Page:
It may also be remembered that while Op Swaniii was launched on the west coast, the East coast had its own share of challenges with the war for Eelam launched by the LTTE which had become a formidable sea force. The seas between Tamil Nadu in India and Sri Lankan territory under the control of the LTTE presented a different set of challenges to the Indian Navy and the Coast Guard. So it was Op Tashaiv that was driving the efforts on the east coast. Tamil Nadu was the first state to set up its own coastal security apparatus and was coordinating closely with the central agencies for preventing smuggling and anti-national activities from the shore of Sri Lanka. Till the assassination of Rajiv Gandhi, the LTTE virtually had a free hand in Tamil Nadu with both political and state government support. The fishermen from Tamil Nadu who were also sympathizers of the cause helped LTTE in their logistic requirement by smuggling those items required for the LTTE. However, with the heinous act of LTTE which killed Rajiv Gandhi, the tables were turned against the LTTE which had resorted to violent ways against those who were perceived to be against its dream of Tamil Eelam being carved out in Sri Lanka. Under Operation Tasha, the Indian Navy set up seven naval detachments and set up a surveillance apparatus by using hired fishing vessels and also by increased activity from the airfield in Ramanathapuram which initially was designated as Rajali 2 was later commissioned as INS Parinduvi in 2012. This air station which is now fully operational also operates the UAVs of Israeli origin to carry out surveillance in the sensitive areas of Palk Bay. The Coast Guard station here in Ramnad operates ACVs which have overcome the limitations of shallow war operations. On signing of the Indo Sri Lanka Agreement, there was increased activity on the coast by the deployment of naval and Coast Guard ships in support of Indian Peace Keeping Force (IPKF) who got involved in a long war that did not belong to India. The wounded and hurt IPKF returned to India after losing nearly 1400 soldiers. The defeat of the LTTE is in no less measure due to the combined action of the west which provided intelligence and also proscribed LTTE as a terrorist organization along with the freezing of funds and greater surveillance of the activities of the cadres of LTTE who were well distributed in the west and had well-oiled machinery for raising funds and for procuring arms for the struggle. With the defeat of the LTTE, the importance of Op Tasha on the eastern coast diminished but had to be revamped to take on the new challenges of preventing poaching, Search and Rescue, and support for scientific missions. Most importantly, there was also a need to keep an eye on a new player namely China who continues to woo India’s neighbours with investments and funding to encircle India and serve its own long term interests. From a coastal force, China has become a blue-water navy with the addition of ships, nuclear submarines aircraft and satellites to control and direct maritime operations in our neighbourhood.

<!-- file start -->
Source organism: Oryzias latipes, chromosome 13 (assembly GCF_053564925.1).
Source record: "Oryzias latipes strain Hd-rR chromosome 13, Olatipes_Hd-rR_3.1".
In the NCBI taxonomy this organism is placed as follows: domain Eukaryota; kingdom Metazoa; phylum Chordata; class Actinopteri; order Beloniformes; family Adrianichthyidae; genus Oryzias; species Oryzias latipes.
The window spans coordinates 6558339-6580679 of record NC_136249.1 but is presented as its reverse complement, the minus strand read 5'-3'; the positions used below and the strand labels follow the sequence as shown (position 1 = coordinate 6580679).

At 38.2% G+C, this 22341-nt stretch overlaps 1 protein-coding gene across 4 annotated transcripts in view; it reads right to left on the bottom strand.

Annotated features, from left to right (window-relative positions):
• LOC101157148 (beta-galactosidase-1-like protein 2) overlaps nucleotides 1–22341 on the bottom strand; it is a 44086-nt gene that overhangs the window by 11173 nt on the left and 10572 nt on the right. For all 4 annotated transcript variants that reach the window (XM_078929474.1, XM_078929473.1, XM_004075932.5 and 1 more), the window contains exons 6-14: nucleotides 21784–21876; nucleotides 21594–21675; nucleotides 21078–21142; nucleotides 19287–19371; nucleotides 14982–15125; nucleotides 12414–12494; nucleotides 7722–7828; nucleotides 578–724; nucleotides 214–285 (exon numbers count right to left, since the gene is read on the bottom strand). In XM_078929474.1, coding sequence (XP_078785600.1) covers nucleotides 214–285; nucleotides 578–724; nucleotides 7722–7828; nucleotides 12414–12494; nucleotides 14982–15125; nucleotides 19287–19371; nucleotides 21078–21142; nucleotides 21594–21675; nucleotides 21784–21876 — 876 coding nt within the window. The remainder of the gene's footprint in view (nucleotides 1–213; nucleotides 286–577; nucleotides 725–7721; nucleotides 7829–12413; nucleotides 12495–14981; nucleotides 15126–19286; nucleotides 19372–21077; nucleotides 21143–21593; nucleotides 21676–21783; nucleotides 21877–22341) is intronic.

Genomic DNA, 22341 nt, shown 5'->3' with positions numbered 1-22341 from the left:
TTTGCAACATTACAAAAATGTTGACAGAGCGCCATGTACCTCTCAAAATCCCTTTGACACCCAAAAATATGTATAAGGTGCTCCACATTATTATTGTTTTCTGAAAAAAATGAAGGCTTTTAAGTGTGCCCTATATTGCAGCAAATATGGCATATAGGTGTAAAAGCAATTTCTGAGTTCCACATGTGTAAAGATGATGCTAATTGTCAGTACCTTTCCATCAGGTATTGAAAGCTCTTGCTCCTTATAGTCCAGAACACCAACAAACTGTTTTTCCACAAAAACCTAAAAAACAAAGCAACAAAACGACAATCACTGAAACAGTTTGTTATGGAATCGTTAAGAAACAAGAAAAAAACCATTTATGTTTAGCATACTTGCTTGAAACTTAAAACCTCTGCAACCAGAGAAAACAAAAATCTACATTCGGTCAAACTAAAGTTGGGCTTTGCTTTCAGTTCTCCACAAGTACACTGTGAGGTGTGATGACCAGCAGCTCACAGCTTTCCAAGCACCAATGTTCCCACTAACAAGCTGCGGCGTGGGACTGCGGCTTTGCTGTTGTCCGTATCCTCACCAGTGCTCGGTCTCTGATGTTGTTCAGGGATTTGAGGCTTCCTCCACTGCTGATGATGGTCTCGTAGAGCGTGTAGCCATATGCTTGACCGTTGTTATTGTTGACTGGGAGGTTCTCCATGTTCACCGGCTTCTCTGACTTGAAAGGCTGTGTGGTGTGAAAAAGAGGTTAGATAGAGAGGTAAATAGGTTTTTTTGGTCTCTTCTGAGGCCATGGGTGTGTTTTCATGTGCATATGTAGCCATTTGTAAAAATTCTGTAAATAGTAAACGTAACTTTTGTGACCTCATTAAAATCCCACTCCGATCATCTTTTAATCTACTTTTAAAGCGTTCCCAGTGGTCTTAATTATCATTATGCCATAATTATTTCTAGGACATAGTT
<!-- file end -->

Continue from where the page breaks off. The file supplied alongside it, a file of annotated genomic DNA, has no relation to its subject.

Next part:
The Group of Ministers who were appointed post Kargil to look into issues of revamping the border security specifically wanted a separate Coastal Security Group to be raised and managed by the States. They had recommended for 500 crores to be earmarked for raising the CSGs and for providing them with the platforms and other logistic supports. However except for Tamil Nadu and Gujarat, there was not much that was done to raise the CSG, It took the Mumbai terror attack in 2008 to accelerate the process of investing in raising a new force that would be controlled by the State. There have been mixed reports about the performance of the CSG as many of the boats were bought in a hurry without catering for the long term support of these platforms which went into disuse. Some of the reports about the state of these boats are indicative of the apathy of the concerned agencies in some six-state In Post Mumbai terror attack, the Indian Navy has been placed at the apex of the maritime security and works to coordinate the efforts of the Coast Guard to ensure that oceans and the long coastlines are kept under surveillance. It is also to be noted that the Coast Guard also has been tasked with protecting the environment and has dedicated pollution control vessels for the task. In many cases, coastal security encompasses multiple challenges and needs to be viewed holistically and not restricted to conventional threats. The CRS (Coast Radar Stations) were also sanctioned and integrated to provide seamless coverage of the coastal areas. This received a major fillip with the commissioning of the IMAC in Gurgaon near Delhi which collates and analyses information on all ships and craft of any description operating at sea.